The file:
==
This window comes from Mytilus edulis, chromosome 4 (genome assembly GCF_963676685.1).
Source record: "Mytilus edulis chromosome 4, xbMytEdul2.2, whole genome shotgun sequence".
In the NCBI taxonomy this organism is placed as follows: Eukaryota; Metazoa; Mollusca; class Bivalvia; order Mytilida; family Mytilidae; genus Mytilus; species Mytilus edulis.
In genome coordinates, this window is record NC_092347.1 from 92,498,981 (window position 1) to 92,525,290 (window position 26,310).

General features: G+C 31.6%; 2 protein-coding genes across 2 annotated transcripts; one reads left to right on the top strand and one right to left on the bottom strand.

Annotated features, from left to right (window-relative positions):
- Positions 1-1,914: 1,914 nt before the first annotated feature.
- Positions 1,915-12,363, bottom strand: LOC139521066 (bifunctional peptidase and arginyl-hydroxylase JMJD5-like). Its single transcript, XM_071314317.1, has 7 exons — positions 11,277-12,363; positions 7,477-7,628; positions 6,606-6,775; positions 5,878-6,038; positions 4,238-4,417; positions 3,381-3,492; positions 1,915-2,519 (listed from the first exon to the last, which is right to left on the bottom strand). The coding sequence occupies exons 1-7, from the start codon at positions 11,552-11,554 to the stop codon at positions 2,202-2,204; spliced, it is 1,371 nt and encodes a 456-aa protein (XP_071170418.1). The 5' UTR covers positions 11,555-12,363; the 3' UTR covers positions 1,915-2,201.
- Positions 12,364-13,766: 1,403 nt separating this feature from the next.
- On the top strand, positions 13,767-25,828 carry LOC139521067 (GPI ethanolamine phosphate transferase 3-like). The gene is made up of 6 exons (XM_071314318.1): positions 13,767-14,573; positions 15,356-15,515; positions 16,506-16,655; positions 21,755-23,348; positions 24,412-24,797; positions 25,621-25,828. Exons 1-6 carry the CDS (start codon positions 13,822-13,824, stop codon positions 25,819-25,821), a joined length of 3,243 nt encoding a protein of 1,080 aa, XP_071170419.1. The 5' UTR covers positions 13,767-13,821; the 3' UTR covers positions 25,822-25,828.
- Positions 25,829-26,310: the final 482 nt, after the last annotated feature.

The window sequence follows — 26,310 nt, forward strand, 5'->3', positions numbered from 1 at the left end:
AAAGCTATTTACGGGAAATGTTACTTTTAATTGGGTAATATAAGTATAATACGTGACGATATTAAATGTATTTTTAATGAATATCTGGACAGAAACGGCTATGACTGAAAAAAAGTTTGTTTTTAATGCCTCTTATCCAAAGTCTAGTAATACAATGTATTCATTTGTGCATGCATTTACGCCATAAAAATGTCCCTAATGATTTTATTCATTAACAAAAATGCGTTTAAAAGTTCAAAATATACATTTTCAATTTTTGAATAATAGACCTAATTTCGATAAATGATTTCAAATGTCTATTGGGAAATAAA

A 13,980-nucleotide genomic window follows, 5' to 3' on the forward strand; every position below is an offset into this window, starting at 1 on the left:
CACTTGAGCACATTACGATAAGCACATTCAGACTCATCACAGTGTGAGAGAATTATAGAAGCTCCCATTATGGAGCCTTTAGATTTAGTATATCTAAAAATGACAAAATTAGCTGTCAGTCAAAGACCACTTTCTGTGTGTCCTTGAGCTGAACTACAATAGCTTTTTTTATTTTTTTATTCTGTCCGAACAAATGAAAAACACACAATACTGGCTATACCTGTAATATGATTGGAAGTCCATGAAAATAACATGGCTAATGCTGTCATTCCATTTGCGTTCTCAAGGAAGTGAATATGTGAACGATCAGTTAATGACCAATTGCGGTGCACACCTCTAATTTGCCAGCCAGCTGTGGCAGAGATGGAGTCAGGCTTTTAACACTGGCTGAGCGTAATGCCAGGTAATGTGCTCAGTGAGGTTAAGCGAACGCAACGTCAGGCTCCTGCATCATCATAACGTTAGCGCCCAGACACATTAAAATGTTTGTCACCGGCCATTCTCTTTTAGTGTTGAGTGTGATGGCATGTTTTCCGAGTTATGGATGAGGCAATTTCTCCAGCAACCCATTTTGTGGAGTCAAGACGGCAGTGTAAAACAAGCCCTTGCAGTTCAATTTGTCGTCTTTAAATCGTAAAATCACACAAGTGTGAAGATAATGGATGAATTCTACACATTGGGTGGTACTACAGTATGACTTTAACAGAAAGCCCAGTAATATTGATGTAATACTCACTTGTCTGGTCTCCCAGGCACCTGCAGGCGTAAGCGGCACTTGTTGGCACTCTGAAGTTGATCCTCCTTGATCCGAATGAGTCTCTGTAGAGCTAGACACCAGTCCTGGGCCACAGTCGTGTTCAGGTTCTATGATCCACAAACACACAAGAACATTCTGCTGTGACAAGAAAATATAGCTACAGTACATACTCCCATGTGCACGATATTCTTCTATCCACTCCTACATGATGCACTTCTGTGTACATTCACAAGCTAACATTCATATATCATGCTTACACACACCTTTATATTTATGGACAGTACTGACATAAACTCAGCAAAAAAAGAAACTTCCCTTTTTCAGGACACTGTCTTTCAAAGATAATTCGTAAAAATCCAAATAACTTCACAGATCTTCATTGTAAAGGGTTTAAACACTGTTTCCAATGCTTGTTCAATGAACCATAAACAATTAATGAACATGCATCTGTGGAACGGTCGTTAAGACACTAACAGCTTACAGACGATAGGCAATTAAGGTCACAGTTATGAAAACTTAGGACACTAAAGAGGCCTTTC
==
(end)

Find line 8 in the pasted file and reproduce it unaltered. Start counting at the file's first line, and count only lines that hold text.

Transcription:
- Positions 1,915-12,363, bottom strand: LOC139521066 (bifunctional peptidase and arginyl-hydroxylase JMJD5-like). Its single transcript, XM_071314317.1, has 7 exons — positions 11,277-12,363; positions 7,477-7,628; positions 6,606-6,775; positions 5,878-6,038; positions 4,238-4,417; positions 3,381-3,492; positions 1,915-2,519 (listed from the first exon to the last, which is right to left on the bottom strand). The coding sequence occupies exons 1-7, from the start codon at positions 11,552-11,554 to the stop codon at positions 2,202-2,204; spliced, it is 1,371 nt and encodes a 456-aa protein (XP_071170418.1). The 5' UTR covers positions 11,555-12,363; the 3' UTR covers positions 1,915-2,201.